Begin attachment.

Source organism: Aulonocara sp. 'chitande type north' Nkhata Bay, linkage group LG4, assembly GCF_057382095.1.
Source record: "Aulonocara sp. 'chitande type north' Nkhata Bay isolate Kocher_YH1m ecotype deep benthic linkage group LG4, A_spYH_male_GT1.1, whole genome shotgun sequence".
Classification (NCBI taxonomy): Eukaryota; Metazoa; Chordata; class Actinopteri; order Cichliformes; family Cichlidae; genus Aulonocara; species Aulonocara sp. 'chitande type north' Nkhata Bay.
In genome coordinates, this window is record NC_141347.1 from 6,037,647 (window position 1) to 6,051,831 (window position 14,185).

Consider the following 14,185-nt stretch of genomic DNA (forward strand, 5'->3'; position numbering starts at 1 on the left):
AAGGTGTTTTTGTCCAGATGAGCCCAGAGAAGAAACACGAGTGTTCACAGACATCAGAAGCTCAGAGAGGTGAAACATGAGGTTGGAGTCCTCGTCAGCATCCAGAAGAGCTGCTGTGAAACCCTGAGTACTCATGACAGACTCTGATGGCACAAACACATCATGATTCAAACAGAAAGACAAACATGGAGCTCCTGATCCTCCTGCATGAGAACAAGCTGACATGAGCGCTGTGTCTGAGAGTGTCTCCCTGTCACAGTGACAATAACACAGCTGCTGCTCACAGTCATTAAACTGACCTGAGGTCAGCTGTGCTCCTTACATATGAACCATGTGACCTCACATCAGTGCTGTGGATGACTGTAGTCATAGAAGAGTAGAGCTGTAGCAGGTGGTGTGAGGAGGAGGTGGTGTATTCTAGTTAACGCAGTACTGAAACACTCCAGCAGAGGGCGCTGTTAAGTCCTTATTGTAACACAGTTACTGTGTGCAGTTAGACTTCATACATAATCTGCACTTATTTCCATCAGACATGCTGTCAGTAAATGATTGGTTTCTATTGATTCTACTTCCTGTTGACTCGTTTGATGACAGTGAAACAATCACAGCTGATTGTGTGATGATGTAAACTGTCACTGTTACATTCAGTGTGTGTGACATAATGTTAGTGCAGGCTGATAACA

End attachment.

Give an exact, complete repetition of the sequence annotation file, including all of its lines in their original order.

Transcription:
Source organism: Aulonocara sp. 'chitande type north' Nkhata Bay, linkage group LG4, assembly GCF_057382095.1.
Source record: "Aulonocara sp. 'chitande type north' Nkhata Bay isolate Kocher_YH1m ecotype deep benthic linkage group LG4, A_spYH_male_GT1.1, whole genome shotgun sequence".
Classification (NCBI taxonomy): Eukaryota; Metazoa; Chordata; class Actinopteri; order Cichliformes; family Cichlidae; genus Aulonocara; species Aulonocara sp. 'chitande type north' Nkhata Bay.
In genome coordinates, this window is record NC_141347.1 from 6,037,647 (window position 1) to 6,051,831 (window position 14,185).

Consider the following 14,185-nt stretch of genomic DNA (forward strand, 5'->3'; position numbering starts at 1 on the left):
AAGGTGTTTTTGTCCAGATGAGCCCAGAGAAGAAACACGAGTGTTCACAGACATCAGAAGCTCAGAGAGGTGAAACATGAGGTTGGAGTCCTCGTCAGCATCCAGAAGAGCTGCTGTGAAACCCTGAGTACTCATGACAGACTCTGATGGCACAAACACATCATGATTCAAACAGAAAGACAAACATGGAGCTCCTGATCCTCCTGCATGAGAACAAGCTGACATGAGCGCTGTGTCTGAGAGTGTCTCCCTGTCACAGTGACAATAACACAGCTGCTGCTCACAGTCATTAAACTGACCTGAGGTCAGCTGTGCTCCTTACATATGAACCATGTGACCTCACATCAGTGCTGTGGATGACTGTAGTCATAGAAGAGTAGAGCTGTAGCAGGTGGTGTGAGGAGGAGGTGGTGTATTCTAGTTAACGCAGTACTGAAACACTCCAGCAGAGGGCGCTGTTAAGTCCTTATTGTAACACAGTTACTGTGTGCAGTTAGACTTCATACATAATCTGCACTTATTTCCATCAGACATGCTGTCAGTAAATGATTGGTTTCTATTGATTCTACTTCCTGTTGACTCGTTTGATGACAGTGAAACAATCACAGCTGATTGTGTGATGATGTAAACTGTCACTGTTACATTCAGTGTGTGTGACATAATGTTAGTGCAGGCTGATAACA